Just a reminder: if you wanted to pre-order your copy of Miller’s Tale (read more about the wonderful film here) and/or send a donation, there’s only 3 days left to do so!
Saturday, July 30, 2011
Friday, April 15, 2011
To fund DVD production, we've launched an IndieGoGo fundraising camp where you pre-order a DVD for $35 (shipping included), and if you'd like to give more, we have all kinds of perks (that include limited edition framed stills of Jason Miller, taken by noted photographer Danny Fields).
To purchase a DVD, check out our page here.
By buying your DVD copies now, you are ensuring that we can complete DVD production and get you your copy as soon as possible. We plan to have pre-orders sent out in August 2011. Please feel free to share the page with friends, family, and Jason Miller fans on social networking sites, blogs, forums, etc.
Thanks so much for your support!!!
Associate Producer, Miller's Tale
Tuesday, March 8, 2011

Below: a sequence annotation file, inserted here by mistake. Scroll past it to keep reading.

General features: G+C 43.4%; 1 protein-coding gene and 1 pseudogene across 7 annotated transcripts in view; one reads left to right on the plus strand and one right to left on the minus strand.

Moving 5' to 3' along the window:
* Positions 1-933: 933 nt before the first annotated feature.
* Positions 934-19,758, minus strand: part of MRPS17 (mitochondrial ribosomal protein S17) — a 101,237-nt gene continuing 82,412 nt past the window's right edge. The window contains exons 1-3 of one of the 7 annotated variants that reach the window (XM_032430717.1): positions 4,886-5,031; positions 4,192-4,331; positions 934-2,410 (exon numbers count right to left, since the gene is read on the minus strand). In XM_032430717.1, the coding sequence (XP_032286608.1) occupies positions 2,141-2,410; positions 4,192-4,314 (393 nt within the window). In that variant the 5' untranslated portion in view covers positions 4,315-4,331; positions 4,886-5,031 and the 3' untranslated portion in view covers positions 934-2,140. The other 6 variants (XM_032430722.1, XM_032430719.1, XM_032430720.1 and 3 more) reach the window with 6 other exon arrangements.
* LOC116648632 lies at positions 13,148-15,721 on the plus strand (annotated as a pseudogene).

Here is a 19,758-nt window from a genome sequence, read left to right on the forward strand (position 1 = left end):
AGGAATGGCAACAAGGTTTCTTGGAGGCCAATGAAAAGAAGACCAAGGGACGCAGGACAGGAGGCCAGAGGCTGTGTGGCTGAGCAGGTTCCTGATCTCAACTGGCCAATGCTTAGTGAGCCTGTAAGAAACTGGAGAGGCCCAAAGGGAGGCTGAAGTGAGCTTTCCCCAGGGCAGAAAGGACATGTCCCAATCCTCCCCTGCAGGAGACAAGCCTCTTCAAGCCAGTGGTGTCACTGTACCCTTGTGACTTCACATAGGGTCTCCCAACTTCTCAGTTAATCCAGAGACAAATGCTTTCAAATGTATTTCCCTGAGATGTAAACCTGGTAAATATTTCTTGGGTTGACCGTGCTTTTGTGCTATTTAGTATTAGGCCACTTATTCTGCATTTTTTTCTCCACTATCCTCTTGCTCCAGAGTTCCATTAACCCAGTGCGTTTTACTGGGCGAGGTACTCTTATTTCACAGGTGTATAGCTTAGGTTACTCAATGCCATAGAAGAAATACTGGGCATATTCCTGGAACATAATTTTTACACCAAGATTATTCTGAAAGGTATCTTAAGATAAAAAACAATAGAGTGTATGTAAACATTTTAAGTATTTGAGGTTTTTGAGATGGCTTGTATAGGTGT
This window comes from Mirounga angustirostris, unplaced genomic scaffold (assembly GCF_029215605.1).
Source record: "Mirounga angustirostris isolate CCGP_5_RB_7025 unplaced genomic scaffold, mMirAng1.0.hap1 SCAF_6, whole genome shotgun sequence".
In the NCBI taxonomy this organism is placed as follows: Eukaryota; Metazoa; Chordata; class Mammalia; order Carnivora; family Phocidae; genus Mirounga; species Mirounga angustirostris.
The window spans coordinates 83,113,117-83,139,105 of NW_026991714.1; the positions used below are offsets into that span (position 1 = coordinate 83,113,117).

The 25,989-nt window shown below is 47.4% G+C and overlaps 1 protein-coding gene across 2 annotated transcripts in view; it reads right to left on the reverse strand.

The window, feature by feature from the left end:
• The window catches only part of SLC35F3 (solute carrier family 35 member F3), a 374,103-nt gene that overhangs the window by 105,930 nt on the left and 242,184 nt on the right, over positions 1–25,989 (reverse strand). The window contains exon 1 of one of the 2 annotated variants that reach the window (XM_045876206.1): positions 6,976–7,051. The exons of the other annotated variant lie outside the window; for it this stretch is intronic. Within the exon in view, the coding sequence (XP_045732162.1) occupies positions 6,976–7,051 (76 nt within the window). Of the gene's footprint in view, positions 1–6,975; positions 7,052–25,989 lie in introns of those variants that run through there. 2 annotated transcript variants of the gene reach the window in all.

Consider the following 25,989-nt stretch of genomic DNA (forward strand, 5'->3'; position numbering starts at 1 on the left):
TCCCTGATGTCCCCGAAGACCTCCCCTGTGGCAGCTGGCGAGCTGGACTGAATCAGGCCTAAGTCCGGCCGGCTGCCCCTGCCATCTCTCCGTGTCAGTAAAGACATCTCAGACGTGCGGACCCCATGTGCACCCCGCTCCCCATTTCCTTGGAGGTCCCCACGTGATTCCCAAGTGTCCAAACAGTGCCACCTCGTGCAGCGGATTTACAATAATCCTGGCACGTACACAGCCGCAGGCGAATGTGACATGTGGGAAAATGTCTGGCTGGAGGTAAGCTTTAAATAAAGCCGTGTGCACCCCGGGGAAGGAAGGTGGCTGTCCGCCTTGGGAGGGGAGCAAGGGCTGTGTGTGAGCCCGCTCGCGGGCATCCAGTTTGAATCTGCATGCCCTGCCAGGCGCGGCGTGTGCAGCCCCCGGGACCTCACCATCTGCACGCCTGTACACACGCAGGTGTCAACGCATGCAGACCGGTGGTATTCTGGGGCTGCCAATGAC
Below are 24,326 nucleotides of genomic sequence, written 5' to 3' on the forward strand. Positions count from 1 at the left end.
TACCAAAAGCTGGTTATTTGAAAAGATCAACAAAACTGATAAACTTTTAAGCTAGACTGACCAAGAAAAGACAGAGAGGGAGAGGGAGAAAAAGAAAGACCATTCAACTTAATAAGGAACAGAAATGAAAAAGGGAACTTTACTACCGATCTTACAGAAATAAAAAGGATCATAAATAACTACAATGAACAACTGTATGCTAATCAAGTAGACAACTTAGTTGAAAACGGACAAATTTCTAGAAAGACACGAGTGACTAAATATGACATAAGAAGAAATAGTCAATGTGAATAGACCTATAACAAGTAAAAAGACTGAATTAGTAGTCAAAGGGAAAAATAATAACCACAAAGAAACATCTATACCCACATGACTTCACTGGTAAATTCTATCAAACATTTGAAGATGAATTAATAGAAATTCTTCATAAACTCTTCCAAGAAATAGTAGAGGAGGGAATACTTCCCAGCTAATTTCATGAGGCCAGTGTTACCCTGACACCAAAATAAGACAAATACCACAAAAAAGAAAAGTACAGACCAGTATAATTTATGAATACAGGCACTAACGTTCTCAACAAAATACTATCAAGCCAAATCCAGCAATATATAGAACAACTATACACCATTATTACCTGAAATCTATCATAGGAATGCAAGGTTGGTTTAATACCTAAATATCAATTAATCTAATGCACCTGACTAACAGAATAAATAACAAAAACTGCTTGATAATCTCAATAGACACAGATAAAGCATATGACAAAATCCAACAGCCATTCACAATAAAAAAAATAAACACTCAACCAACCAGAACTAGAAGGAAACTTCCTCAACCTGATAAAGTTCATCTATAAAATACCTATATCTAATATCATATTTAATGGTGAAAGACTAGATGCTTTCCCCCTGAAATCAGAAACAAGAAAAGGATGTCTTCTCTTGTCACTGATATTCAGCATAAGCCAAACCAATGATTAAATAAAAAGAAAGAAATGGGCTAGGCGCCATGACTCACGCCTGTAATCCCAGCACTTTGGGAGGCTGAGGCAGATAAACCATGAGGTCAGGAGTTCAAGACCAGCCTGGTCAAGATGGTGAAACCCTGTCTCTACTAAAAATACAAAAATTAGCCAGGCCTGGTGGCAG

Jason Patric brings his late father Jason Miller's ashes in as prop for Broadway revival of his play "That Championship Season"
Patric also said, “I do have his ashes up there,” referring to the silver urn in a cupboard on the set. “I thought the old man should be up there with us. I feel in some ways, when I’m doing this, I’m in communion with him, opening up to that vulnerability, that wound.”
Jason DeCrow/Associated Press In this Jan. 13, 2011 photo, cast members of the Broadway play That Championship Season, from left, Jim Gaffigan, Chris Noth, Brian Cox, seated, Kiefer Sutherland and Jason Patric pose for a portrait in New York
On Saturday's Weekend Edition, Scott Simon speaks with actors Brian Cox, Kiefer Sutherland and Jason Patric about their roles in the new Broadway production of That Championship Season. The play, about a coach hosting a reunion of the members of his championship high-school basketball team 20 years later, won a Pulitzer Prize in 1973 for playwright Jason Miller — who was Jason Patric's father. (Miller died in 2001.) The production also stars Chris Noth, familiar to TV viewers of Sex And The City and The Good Wife, and Jim Gaffigan, who's best known as a comedian.
The actors agree that while the text is about a coach and a team, it's more about fathers and sons — in fact, Patric grew up knowing his own father wrote it in an effort to achieve enough success to move his son away from a playground strewn with broken glass.